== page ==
By now, we all know that 2020 clearly doesn’t stop for anyone or anything.
A pandemic, an ongoing quest for racial justice, and an election probably won’t be all for this year, either. To the dismay and the detriment of island dwellers and beach lovers everywhere, hurricane season is upon us.
According to the United States National Oceanic and Atmospheric Administration, 2020 might add extreme weather to its already long list of worries. Back in May, the organization’s Climate Prediction Center warned of a 60% likeliness that this Atlantic hurricane season might be “above-normal.” The group also predicted (noting 70% confidence) that this season could encompass between three and six major hurricanes, while a typical season includes just three.
Although the Atlantic season is defined as the beginning of June to the end of November, this year’s commencement date, like many before it, fell outside of this range. The count of named storms for this season is already at seven, with the hurricane tally at two.
Why can we expect 2020 to be different? The forecast deals in part with the effects of weather patterns called El Niño and La Niña. While the presence of El Niño tends to weaken hurricane action in the Atlantic and encourage it in the Pacific, La Niña makes for a more animated season in the Atlantic and a more subdued one in the Pacific.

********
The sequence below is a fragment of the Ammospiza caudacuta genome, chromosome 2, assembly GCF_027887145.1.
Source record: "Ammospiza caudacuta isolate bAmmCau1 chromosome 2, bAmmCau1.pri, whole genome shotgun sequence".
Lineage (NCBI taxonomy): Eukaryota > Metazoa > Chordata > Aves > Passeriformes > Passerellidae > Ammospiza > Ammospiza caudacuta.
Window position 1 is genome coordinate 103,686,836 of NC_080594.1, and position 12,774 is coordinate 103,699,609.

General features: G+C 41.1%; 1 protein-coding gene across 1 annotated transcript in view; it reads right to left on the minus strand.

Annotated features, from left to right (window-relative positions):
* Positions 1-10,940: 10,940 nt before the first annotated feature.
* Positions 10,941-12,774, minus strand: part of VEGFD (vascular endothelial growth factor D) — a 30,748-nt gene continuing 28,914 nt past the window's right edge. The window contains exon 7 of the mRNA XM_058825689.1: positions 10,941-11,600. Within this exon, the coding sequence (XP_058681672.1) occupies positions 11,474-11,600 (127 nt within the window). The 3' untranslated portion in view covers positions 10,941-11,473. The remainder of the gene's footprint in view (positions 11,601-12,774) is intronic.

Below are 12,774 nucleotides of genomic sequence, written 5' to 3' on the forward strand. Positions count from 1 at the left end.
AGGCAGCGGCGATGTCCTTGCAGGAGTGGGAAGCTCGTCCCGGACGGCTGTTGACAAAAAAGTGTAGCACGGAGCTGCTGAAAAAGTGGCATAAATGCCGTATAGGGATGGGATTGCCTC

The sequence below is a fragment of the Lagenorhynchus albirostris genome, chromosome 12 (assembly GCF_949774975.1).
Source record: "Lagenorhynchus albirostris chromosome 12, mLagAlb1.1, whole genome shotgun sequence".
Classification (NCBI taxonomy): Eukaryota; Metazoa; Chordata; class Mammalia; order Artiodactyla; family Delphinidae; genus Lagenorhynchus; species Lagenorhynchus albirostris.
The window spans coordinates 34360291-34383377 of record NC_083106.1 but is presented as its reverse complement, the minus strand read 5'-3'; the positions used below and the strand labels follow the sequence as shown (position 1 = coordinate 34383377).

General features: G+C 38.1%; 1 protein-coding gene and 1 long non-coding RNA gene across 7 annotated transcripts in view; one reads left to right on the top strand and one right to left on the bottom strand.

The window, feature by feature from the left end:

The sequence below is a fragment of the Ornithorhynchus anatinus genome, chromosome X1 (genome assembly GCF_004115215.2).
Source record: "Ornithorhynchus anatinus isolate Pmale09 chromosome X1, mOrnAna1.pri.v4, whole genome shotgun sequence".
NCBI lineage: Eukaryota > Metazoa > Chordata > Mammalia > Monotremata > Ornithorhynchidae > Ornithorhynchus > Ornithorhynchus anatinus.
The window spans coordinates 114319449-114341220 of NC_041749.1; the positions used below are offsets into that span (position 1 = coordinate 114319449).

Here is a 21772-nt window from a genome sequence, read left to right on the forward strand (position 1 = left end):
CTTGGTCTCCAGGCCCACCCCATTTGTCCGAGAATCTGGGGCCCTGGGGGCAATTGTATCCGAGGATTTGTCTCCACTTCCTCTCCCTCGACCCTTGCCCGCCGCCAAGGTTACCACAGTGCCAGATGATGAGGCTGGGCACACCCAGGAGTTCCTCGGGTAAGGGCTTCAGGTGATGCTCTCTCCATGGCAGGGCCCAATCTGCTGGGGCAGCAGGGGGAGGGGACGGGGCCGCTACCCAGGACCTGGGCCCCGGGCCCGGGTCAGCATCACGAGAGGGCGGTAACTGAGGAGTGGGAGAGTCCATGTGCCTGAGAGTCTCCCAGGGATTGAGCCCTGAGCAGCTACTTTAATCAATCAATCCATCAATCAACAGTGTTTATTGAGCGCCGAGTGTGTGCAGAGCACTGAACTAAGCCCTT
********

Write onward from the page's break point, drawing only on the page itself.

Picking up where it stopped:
This year, scientists from Colorado State University hypothesize, we won’t be seeing much of El Niño. Such a development bodes well for those in the Central Pacific, with NOAA estimates citing a 75% possibility for “near- or below-normal tropical cyclone activity” this season.
Of course, the enduring and snowballing effects of climate change are also a fixture of the extreme weather conversation. Scientists have linked increasing sea surface temperatures to greater wind speeds and increasing precipitation during hurricanes. Likewise, sea levels are on the up and up, meaning that storm swells and water destruction will grow to become even more disastrous.
— NOAA (@NOAA) July 13, 2020
With the economic effects of COVID-19 still strikingly present, many Americans are simply not well-equipped to deal with the devastation of a natural disaster right now. Back in April, research from U.S. News and World Report unveiled that 25% of Americans were either freshly out of work or had just seen their paychecks shrink. With this in mind, those at risk might opt for budget-friendly hurricane precautions as the season comes into focus.
Are you prepared for hurricane season? Let us know in the poll below.
Cover Photo by John Middelkoop via Unsplash
Have you taken precautions to stay safe this hurricane season?
I have some work to do